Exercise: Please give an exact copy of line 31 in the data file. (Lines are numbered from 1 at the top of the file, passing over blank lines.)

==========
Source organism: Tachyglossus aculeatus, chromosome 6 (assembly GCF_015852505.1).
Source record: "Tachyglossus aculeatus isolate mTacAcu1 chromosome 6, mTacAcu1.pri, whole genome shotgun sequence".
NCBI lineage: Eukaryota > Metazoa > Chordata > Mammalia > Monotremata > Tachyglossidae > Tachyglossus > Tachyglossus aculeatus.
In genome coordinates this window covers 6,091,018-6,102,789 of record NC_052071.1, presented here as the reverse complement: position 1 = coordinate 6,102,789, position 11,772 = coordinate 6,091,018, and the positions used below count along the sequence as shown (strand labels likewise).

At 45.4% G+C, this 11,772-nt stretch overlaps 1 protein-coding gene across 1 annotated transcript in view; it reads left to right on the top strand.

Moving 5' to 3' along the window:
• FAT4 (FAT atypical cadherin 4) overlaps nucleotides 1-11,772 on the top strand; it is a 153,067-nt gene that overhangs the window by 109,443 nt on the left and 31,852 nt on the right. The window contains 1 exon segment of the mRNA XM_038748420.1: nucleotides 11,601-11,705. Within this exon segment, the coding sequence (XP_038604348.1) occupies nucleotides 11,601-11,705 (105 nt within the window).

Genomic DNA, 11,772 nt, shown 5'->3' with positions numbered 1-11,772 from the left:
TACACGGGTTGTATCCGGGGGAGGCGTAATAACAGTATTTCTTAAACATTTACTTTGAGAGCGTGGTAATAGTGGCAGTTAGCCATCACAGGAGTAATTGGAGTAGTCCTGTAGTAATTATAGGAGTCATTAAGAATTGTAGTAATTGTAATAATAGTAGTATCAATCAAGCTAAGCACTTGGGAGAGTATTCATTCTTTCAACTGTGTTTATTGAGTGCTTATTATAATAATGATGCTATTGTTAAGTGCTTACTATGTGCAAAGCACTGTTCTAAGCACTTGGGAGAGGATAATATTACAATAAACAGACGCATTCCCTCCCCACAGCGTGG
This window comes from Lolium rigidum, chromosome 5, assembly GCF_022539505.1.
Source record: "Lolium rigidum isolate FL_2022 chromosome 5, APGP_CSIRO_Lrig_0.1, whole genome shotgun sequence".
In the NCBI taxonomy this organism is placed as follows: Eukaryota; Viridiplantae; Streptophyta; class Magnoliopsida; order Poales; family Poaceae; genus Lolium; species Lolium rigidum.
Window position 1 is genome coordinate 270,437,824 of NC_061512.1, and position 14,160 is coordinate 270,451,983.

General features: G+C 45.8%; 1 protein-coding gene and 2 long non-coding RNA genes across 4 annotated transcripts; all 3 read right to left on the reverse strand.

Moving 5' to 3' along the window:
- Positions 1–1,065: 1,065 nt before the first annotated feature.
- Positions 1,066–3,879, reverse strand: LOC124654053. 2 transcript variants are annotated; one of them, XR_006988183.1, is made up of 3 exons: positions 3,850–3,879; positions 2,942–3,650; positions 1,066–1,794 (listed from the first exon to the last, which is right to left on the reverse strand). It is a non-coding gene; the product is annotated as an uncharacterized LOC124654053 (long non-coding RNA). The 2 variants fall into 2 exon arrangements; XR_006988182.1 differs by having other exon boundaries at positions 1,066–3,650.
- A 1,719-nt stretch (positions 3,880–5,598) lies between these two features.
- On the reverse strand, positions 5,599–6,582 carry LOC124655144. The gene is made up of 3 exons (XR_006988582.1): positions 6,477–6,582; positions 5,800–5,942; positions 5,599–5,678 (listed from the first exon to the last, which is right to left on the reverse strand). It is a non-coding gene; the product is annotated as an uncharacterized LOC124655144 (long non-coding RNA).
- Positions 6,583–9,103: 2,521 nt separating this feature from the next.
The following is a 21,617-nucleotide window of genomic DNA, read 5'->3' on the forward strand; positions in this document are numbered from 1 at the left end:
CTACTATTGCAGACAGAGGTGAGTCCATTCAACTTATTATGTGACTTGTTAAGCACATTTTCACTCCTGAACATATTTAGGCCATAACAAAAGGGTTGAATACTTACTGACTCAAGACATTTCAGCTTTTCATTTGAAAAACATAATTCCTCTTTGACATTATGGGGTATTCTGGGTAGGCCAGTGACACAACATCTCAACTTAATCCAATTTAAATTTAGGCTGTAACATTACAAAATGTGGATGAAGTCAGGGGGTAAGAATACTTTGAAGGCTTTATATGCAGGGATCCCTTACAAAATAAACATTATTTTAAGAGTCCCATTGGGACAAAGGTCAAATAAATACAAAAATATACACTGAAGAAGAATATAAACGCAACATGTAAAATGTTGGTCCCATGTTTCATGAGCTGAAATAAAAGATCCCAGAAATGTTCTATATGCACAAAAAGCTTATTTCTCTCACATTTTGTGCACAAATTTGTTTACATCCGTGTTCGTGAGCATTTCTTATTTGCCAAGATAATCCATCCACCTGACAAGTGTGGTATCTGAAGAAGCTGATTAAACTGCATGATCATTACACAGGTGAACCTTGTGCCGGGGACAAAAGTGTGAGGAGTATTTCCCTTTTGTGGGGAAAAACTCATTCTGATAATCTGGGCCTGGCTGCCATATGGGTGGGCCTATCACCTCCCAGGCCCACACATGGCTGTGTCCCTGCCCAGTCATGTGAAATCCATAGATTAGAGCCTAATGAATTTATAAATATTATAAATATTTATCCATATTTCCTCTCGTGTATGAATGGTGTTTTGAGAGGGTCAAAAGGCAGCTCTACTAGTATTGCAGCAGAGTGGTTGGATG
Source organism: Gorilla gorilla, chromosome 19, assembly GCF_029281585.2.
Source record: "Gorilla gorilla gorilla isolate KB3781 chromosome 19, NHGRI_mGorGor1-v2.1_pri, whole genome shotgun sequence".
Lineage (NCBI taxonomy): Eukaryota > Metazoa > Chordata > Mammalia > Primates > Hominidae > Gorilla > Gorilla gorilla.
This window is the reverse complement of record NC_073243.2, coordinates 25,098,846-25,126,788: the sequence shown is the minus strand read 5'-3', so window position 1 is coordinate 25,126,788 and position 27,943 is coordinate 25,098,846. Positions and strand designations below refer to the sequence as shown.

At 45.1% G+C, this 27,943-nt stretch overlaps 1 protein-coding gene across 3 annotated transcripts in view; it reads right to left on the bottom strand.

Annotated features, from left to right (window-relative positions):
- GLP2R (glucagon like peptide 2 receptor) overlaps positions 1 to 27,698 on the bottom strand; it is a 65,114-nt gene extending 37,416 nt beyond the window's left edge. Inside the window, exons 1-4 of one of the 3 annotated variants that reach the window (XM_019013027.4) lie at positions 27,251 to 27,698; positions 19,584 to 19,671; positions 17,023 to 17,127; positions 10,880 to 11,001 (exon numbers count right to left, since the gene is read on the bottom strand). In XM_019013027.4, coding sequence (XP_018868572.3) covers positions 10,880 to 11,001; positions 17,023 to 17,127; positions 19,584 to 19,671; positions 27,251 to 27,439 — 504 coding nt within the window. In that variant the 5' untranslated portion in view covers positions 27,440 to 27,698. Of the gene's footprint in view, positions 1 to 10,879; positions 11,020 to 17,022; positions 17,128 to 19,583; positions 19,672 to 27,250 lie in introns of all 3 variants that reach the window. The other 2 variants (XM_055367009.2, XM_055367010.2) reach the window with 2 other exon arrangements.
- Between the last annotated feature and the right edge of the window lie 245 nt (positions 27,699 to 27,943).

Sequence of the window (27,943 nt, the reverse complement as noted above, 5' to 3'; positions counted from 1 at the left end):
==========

Sequence of the window (27,943 nt, the reverse complement as noted above, 5' to 3'; positions counted from 1 at the left end):